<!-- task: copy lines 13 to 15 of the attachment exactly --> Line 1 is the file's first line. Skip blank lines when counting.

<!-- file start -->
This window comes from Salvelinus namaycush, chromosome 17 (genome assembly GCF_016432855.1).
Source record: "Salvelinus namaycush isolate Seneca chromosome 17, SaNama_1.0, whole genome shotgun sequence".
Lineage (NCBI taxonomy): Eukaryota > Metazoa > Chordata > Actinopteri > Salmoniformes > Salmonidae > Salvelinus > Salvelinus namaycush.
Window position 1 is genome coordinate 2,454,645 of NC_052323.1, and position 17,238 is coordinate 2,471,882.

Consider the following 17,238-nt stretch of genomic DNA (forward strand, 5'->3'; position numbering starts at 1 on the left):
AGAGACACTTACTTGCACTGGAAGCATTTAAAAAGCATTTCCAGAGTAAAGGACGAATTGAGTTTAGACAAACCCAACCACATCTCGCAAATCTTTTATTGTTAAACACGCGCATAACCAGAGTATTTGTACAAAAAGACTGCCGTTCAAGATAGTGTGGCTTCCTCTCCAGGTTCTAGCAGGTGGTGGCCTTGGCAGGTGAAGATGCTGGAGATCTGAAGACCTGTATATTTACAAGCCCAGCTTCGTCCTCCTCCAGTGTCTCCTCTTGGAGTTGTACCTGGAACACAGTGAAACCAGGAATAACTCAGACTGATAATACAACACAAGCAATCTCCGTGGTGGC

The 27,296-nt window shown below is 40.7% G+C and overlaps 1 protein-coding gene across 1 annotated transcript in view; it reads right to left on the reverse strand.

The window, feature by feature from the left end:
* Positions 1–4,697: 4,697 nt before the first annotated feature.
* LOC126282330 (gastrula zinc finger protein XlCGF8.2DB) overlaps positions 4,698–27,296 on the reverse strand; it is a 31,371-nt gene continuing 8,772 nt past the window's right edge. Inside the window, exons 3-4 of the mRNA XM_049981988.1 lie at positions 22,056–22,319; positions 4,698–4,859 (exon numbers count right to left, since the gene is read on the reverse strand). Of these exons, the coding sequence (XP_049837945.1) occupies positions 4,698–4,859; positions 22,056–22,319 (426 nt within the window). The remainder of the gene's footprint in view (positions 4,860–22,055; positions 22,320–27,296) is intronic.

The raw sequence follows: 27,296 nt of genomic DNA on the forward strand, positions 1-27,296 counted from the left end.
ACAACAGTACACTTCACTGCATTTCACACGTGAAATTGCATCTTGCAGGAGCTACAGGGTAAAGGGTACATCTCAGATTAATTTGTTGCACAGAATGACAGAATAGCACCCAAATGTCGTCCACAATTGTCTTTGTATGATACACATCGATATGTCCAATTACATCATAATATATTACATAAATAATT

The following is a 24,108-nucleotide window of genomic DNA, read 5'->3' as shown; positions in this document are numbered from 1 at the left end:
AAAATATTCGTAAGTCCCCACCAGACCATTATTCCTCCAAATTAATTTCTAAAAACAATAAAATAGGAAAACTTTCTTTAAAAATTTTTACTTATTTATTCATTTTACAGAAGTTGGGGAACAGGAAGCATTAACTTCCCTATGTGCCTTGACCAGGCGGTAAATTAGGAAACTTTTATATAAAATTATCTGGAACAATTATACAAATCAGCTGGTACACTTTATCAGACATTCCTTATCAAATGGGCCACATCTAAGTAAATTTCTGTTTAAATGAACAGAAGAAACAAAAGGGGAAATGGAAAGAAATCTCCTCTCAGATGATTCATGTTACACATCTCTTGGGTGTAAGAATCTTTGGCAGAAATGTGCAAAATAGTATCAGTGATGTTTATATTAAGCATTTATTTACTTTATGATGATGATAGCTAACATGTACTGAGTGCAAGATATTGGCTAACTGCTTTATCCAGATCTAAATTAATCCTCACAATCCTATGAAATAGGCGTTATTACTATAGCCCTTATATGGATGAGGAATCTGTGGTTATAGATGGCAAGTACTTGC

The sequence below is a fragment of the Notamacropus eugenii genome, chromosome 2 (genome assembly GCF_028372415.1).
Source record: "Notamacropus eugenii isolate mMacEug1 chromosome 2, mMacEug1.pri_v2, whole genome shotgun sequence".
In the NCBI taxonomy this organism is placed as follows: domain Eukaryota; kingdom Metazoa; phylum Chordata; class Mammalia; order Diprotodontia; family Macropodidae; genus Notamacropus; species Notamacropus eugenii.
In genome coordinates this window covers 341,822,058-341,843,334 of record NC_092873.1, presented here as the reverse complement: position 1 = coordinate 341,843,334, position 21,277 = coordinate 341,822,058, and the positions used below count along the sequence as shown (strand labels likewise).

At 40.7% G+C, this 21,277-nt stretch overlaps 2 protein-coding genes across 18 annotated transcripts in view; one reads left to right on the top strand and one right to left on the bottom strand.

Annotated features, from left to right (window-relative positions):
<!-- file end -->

The following is a 24,108-nucleotide window of genomic DNA, read 5'->3' as shown; positions in this document are numbered from 1 at the left end:
AAAATATTCGTAAGTCCCCACCAGACCATTATTCCTCCAAATTAATTTCTAAAAACAATAAAATAGGAAAACTTTCTTTAAAAATTTTTACTTATTTATTCATTTTACAGAAGTTGGGGAACAGGAAGCATTAACTTCCCTATGTGCCTTGACCAGGCGGTAAATTAGGAAACTTTTATATAAAATTATCTGGAACAATTATACAAATCAGCTGGTACACTTTATCAGACATTCCTTATCAAATGGGCCACATCTAAGTAAATTTCTGTTTAAATGAACAGAAGAAACAAAAGGGGAAATGGAAAGAAATCTCCTCTCAGATGATTCATGTTACACATCTCTTGGGTGTAAGAATCTTTGGCAGAAATGTGCAAAATAGTATCAGTGATGTTTATATTAAGCATTTATTTACTTTATGATGATGATAGCTAACATGTACTGAGTGCAAGATATTGGCTAACTGCTTTATCCAGATCTAAATTAATCCTCACAATCCTATGAAATAGGCGTTATTACTATAGCCCTTATATGGATGAGGAATCTGTGGTTATAGATGGCAAGTACTTGC

The sequence below is a fragment of the Notamacropus eugenii genome, chromosome 2 (genome assembly GCF_028372415.1).